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There's a style shift from the previous pages because at this point, we're past the pages that I relettered, rearranged and in some cases redrew in 2002 for the trade paperback, and now we've gotten into the unedited pages from early 2001.
The lettering in particular ... ouch.
Hopefully this doesn't come across as name-dropping, but I owe a HUGE debt to Steve Lieber, who gave me one of the most useful gifts I have ever received: a brief lesson in lettering that has served me ever since. I don't remember for sure which con this happened at, although it was probably Wizard World in 2001 -- the very first comic con I ever went to, period. I didn't have a table (the idea of getting a table had not even occurred to me at that point) and I was wandering around in a daze, meeting all these people whose work I had enjoyed for years and showing them Raven's Children #1 if they showed even the slightest interest. (Considering how shy I am, it's amazing to me to look back on myself at that time and remember how shameless I was about self-promotion. *g*) I don't even remember how the conversation came about, except that I had obviously stopped by his table and was nattering at him like a monkey on speed, but I very clearly remember Steve looking at my comic and then taking a pad of paper and drawing some letters for me, pointing out that you need to focus on the white space inside the letters -- putting the cross-stroke of the "A" as close to the bottom as possible, for example. The difference is really astonishing if you compare my wobbly and nearly illegible lettering on the above page to, say, the previous page, which was relettered a year later. My hand lettering has never become great, but it improved by leaps and bounds after Steve showed me a new way of looking at it, and I really owe him for that.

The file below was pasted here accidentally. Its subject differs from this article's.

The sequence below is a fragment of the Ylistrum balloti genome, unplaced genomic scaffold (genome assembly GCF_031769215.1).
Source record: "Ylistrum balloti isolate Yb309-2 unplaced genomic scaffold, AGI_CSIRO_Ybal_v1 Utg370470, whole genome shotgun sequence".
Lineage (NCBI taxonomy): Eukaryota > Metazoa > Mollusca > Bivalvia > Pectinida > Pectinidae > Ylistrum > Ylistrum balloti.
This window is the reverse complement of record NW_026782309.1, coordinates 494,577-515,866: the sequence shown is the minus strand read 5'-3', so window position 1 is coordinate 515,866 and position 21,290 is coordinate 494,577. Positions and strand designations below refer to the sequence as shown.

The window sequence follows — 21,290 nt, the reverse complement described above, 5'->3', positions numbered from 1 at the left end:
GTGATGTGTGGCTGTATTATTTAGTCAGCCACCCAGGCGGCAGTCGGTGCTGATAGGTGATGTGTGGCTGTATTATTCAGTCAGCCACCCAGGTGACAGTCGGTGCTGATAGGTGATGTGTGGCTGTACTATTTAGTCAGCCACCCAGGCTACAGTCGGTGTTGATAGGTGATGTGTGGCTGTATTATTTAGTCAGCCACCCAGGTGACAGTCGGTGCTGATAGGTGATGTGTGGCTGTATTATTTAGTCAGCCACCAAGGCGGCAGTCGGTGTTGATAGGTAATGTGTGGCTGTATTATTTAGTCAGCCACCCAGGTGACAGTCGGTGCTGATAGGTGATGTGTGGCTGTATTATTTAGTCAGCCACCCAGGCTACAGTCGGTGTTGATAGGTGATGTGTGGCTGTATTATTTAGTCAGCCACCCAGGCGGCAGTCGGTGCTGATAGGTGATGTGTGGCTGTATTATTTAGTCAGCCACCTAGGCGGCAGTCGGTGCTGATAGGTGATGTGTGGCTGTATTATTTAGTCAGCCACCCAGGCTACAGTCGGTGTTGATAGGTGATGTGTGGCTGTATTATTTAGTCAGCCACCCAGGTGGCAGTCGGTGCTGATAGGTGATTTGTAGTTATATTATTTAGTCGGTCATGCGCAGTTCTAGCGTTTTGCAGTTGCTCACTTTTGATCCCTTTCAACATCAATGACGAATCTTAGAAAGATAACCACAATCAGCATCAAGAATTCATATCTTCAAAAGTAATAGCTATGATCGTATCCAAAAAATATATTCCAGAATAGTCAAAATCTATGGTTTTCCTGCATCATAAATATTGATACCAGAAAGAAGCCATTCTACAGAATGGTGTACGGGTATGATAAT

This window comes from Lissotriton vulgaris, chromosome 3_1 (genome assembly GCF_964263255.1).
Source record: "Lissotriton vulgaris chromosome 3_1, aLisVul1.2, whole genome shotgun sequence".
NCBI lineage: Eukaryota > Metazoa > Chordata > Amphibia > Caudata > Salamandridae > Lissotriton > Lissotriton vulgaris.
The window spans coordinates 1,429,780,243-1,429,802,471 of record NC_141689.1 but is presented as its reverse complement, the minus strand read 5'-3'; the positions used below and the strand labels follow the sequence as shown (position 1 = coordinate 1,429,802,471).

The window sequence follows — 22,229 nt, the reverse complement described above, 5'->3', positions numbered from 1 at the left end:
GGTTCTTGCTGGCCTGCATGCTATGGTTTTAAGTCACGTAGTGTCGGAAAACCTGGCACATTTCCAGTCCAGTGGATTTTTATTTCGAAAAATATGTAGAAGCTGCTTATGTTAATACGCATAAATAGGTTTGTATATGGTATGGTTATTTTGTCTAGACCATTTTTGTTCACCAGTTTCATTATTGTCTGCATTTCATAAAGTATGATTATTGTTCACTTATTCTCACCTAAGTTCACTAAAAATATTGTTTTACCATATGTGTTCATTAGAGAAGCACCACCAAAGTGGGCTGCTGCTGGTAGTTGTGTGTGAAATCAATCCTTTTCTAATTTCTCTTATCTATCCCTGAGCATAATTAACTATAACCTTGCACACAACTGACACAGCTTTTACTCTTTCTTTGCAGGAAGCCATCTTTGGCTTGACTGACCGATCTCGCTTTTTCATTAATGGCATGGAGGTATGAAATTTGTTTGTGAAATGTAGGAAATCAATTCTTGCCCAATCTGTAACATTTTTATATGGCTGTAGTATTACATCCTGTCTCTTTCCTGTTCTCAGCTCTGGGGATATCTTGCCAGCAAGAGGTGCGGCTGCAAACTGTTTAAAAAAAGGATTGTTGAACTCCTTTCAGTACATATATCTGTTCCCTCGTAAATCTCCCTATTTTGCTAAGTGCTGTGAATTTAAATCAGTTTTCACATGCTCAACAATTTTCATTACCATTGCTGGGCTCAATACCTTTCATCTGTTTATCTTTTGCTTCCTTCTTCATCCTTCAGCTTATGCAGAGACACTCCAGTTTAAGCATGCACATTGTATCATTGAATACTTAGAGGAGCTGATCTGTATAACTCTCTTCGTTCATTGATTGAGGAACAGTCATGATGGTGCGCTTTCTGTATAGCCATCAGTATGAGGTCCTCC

Otherwise, this page shows very clearly what I was talking about in an earlier post, with the use of contemporary and hence anachronistic speech patterns for my characters. Like I said there, it was a deliberate choice that I made and I don't even think it was a bad one, but I was still so inexperienced at writing that I floundered trying to pull it off. It gets smoother later on -- you can watch me getting more comfortable with my characters' voices -- but this whole issue is kind of wince-inducing to me now. I remember what I was trying for, and I can see little glimpses of it here and there; I was trying to bring a gritty, modern, Sin City-esque sensibility to fantasy. I think there are times when it does kind of work, but more often it feels to me now like it's getting in the way of the story rather than adding to the reading experience.
On the other hand, something I still appreciate about Raven's Children, especially in the earlier, unpolished issues, is that it's very unabashedly itself. I wasn't trying to emulate anyone else's work. I wasn't trying to be commercial. I didn't care if violence and language made it less marketable. I was just trying to tell this story that was in my head. There's a rawness to it that I still value a lot, and over the years as I've gotten more skilled and started working with more of an eye to making a career out of this storytelling thing, I've become more self-conscious about my work and less inclined to throw myself into it with the wholehearted, "who cares what anyone thinks" abandon that I still think is the biggest strength of RC.